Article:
Leonard P. Perry, Extension Professor
Choosing the proper container, growing mix, and culture is important for success with growing herbaceous perennials in containers, and has been covered elsewhere. Also important of course is the proper selection of perennial species and cultivars.
Choose plants that will grow in proportion to the container, both in girth and height. Plants should fill out the pot during the season, and be no more than 2 to 3 times as high as the container. If plants are too small for a container, they wont fill it during the growing season, so may stay too wet. If too short, they'll look add, and if too tall may need staking or be top heavy and blow over. If they fit these size requirements, many perennials (in addition to the list below) may be used in containers.
If using several plants together, choose ones that not only look good, but wont crowd each other out. A low spreader might be okay, trailing over the side of a pot, but other aggressive plants may kill out the weaker ones. You may also consider plants to combine that bloom in different months. And of course combine plants with similar cultural and soil needs.
Another solution to having bloom through the season, especially if plant combinations in large containers aren't possible, is to use the "pot in pot" method. Grow a variety of perennials in any sort of pots, even inexpensive and unattractive nursery pots. Then sink these into wider, more attractive pots. Fill in with some organic material such as potting mix or compost, which will hold moisture and cover the inner, unattractive pot. In this way plants can be rotated out when done bloom, and others in. These perennials in pots can then be all sunk in the garden the end of the season for overwintering. If aquatic plants, these may be treated as annuals, or overwintered in tubs of water, or just kept moist, in cool spaces indoors. Bulbs can be potted in the fall, sunk in the ground, the pots dug in spring when shoots emerge, and then the pots sunk into larger containers as above. Tender bulbs may need more protection over winter (see other references for bulb choices).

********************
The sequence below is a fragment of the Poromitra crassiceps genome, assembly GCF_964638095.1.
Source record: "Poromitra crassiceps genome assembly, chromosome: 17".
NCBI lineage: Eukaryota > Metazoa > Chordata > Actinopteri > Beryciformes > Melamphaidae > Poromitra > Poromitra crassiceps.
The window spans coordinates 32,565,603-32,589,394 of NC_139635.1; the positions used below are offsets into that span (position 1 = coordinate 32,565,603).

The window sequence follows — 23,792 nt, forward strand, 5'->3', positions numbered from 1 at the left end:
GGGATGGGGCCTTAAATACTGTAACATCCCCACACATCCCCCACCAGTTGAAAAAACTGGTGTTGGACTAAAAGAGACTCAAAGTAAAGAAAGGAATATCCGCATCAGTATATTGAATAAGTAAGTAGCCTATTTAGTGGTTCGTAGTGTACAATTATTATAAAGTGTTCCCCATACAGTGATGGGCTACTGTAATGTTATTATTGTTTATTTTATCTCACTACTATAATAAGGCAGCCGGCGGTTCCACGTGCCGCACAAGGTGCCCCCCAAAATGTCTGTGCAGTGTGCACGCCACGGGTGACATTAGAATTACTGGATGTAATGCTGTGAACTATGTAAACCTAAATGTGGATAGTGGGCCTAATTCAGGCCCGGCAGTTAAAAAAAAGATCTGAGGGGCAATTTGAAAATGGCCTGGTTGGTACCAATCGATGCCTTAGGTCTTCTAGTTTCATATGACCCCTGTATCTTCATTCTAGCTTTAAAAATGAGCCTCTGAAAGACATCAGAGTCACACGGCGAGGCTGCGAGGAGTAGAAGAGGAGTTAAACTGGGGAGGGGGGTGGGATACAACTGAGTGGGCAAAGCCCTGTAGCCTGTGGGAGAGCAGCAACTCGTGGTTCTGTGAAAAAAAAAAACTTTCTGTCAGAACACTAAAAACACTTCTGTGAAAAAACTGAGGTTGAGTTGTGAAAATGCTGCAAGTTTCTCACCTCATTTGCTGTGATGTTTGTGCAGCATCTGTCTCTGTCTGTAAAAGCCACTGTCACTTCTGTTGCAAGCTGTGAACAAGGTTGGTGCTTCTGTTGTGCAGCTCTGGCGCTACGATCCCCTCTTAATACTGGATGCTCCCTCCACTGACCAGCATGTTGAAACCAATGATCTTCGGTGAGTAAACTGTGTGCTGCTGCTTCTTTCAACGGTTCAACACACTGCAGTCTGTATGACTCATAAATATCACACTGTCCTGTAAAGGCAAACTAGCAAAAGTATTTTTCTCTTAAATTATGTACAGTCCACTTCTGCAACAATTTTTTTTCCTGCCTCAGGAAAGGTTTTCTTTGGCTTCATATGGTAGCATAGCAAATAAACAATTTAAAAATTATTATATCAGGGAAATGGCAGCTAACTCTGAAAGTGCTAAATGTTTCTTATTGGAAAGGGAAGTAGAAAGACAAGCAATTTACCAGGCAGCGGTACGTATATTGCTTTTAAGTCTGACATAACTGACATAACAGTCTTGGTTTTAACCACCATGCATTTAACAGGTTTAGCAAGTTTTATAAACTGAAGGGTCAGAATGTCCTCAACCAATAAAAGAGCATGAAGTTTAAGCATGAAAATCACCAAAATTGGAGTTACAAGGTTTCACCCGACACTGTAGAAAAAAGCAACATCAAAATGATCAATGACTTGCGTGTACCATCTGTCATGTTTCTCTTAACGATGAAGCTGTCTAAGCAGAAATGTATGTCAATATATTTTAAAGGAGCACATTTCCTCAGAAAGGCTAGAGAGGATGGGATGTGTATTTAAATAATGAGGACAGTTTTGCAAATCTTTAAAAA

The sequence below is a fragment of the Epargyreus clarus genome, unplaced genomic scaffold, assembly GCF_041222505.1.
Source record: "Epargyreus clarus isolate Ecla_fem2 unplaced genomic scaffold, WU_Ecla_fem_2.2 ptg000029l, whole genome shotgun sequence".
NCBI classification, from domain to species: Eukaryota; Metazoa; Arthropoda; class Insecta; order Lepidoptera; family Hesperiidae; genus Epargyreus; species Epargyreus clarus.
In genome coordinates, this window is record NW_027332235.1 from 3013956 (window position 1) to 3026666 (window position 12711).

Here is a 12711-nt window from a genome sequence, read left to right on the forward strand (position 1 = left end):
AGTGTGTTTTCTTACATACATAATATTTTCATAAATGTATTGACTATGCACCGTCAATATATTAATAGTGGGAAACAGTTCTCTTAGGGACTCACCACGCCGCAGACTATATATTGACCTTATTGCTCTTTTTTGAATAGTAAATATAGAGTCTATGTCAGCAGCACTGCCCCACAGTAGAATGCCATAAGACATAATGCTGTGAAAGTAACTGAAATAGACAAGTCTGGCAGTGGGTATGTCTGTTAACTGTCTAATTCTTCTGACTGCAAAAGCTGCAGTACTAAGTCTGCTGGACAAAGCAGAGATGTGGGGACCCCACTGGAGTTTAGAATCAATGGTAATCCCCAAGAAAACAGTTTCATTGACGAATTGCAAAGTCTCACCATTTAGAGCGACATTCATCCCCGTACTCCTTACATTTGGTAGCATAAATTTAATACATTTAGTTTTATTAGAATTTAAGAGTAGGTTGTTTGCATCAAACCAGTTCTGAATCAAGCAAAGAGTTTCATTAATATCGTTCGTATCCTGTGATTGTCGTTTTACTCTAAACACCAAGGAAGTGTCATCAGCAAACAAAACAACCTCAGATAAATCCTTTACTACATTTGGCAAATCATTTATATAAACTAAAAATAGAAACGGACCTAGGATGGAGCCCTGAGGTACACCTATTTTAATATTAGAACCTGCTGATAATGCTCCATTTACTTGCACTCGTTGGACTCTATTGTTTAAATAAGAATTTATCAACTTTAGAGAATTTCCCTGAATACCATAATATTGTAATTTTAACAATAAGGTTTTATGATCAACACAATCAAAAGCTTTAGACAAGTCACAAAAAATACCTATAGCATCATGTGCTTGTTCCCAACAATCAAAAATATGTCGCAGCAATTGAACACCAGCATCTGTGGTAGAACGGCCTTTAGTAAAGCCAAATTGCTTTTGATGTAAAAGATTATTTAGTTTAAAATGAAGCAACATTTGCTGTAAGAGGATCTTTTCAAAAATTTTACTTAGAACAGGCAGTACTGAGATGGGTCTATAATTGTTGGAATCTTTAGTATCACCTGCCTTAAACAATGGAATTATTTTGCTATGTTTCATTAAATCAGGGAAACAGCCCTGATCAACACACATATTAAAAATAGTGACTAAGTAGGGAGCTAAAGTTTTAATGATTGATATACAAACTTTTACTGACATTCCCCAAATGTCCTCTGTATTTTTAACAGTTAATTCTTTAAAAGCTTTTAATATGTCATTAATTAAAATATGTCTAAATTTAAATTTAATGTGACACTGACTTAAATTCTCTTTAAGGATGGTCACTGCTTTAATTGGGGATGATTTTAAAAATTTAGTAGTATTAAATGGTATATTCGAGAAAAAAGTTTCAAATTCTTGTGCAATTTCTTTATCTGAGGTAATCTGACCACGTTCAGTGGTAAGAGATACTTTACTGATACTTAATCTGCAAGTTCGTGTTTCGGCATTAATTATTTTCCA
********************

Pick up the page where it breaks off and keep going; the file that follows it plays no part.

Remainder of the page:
For the following perennial groupings, some species and cultivars may
be shorter and more suited for containers. Others not listed may have dwarf
cultivars as well that would be appropriate such as with Boltonia, Echinacea,
Monarda and Solidago. Alpines are suited to trough gardens,
and are not covered here. Keep in mind above points when matching cultivars
to pot size. Some late season perennials such as Aster novae-angliae,
Helianthus and Solidago may be pruned once or more early in
the season to result in shorter plants more suited to containers. Those
marked (psh) tolerate part shade better than most, although may bloom best
in sun (especially in northern climates).
Dicentra spectabilis (psh)
Phlox (some) (psh)
(generally 1-3' unless noted)
Festuca (under 1')
Dicentra eximia (psh)
|Perennials--late summer, early fall
Aster, dwarf cultivars
Sedum (and related)
Solidago, dwarf cultivars
Acorus (e) (w)
Iris (some) (w)
Iris pseudacorus (e)
Iris versicolor (e)
Nasturium (watercress) (e)
Phalaris (e) (w)
f=floating, e=emergent, roots in soil below water, w=wet, boggy soils
Issued in furtherance of Cooperative Extension work, Acts of May 8 and June 30, 1914, in cooperation with the United States Department of Agriculture. Lawrence Forcier, Director, UVM Extension System, Burlington, Vermont. University of Vermont Extension System and U.S. Department of Agriculture cooperating, offer education and employment to everyone, without regard to race, color, national origin, sex, religion, age, disability, political beliefs, and marital or familial status.
Last reviewed 9/20/01